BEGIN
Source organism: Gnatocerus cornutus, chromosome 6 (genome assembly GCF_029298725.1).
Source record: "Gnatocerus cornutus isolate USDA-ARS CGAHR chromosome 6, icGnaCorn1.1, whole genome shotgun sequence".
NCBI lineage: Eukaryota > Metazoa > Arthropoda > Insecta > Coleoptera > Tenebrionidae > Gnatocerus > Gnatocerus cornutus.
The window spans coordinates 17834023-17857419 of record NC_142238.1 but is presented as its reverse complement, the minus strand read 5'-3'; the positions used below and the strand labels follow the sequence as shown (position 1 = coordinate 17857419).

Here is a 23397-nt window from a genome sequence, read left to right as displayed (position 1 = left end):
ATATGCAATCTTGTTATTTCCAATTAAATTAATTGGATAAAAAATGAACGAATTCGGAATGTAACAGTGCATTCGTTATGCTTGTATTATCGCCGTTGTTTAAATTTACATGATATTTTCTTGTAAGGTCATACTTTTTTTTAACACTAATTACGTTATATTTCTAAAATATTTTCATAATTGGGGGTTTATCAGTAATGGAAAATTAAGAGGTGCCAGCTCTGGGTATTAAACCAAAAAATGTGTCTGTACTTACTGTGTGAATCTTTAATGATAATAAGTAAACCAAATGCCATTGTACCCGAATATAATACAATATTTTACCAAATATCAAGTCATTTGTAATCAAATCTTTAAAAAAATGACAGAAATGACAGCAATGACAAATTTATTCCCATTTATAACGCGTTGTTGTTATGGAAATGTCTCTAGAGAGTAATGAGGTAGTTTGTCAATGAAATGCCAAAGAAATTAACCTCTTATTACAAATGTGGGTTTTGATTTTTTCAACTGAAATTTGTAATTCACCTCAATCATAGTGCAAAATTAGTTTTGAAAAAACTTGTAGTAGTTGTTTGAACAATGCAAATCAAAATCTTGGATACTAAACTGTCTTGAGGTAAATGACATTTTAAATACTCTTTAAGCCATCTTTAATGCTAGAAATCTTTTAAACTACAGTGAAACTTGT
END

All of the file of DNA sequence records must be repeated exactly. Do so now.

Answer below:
Source organism: Gnatocerus cornutus, chromosome 6 (genome assembly GCF_029298725.1).
Source record: "Gnatocerus cornutus isolate USDA-ARS CGAHR chromosome 6, icGnaCorn1.1, whole genome shotgun sequence".
NCBI lineage: Eukaryota > Metazoa > Arthropoda > Insecta > Coleoptera > Tenebrionidae > Gnatocerus > Gnatocerus cornutus.
The window spans coordinates 17834023-17857419 of record NC_142238.1 but is presented as its reverse complement, the minus strand read 5'-3'; the positions used below and the strand labels follow the sequence as shown (position 1 = coordinate 17857419).

Here is a 23397-nt window from a genome sequence, read left to right as displayed (position 1 = left end):
ATATGCAATCTTGTTATTTCCAATTAAATTAATTGGATAAAAAATGAACGAATTCGGAATGTAACAGTGCATTCGTTATGCTTGTATTATCGCCGTTGTTTAAATTTACATGATATTTTCTTGTAAGGTCATACTTTTTTTTAACACTAATTACGTTATATTTCTAAAATATTTTCATAATTGGGGGTTTATCAGTAATGGAAAATTAAGAGGTGCCAGCTCTGGGTATTAAACCAAAAAATGTGTCTGTACTTACTGTGTGAATCTTTAATGATAATAAGTAAACCAAATGCCATTGTACCCGAATATAATACAATATTTTACCAAATATCAAGTCATTTGTAATCAAATCTTTAAAAAAATGACAGAAATGACAGCAATGACAAATTTATTCCCATTTATAACGCGTTGTTGTTATGGAAATGTCTCTAGAGAGTAATGAGGTAGTTTGTCAATGAAATGCCAAAGAAATTAACCTCTTATTACAAATGTGGGTTTTGATTTTTTCAACTGAAATTTGTAATTCACCTCAATCATAGTGCAAAATTAGTTTTGAAAAAACTTGTAGTAGTTGTTTGAACAATGCAAATCAAAATCTTGGATACTAAACTGTCTTGAGGTAAATGACATTTTAAATACTCTTTAAGCCATCTTTAATGCTAGAAATCTTTTAAACTACAGTGAAACTTGT